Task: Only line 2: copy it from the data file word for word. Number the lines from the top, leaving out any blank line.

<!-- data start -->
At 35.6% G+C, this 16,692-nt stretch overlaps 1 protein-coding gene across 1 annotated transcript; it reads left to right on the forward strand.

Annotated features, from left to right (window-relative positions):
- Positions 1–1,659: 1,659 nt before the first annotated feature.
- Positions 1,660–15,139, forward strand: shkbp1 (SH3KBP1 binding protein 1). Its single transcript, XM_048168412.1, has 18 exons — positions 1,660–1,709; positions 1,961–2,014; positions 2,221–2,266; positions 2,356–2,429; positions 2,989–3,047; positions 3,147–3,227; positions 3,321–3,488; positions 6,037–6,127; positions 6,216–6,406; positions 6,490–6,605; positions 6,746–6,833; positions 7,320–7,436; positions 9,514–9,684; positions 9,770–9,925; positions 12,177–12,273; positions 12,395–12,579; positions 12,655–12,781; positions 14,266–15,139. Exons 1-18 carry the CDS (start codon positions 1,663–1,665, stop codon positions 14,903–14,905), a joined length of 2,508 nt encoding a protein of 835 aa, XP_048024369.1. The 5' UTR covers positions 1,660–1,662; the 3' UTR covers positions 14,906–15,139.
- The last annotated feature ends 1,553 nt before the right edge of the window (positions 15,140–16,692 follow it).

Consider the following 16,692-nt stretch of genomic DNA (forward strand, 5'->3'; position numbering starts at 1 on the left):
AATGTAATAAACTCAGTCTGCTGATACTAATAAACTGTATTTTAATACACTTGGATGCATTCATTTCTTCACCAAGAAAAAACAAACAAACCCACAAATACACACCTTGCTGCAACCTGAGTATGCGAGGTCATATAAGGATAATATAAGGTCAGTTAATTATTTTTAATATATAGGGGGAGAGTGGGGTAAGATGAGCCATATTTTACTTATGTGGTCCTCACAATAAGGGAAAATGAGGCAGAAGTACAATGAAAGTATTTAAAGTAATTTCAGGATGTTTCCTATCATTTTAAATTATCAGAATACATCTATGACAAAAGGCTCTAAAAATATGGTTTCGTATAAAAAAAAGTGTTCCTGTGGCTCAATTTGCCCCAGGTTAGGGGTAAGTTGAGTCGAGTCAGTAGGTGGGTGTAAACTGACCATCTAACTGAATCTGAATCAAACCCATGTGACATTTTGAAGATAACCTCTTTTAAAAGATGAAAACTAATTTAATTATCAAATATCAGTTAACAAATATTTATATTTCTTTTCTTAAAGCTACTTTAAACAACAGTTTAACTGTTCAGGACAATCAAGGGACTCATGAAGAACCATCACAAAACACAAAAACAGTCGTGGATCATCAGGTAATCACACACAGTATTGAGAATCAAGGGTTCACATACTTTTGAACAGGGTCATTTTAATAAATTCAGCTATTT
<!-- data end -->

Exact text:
Annotated features, from left to right (window-relative positions):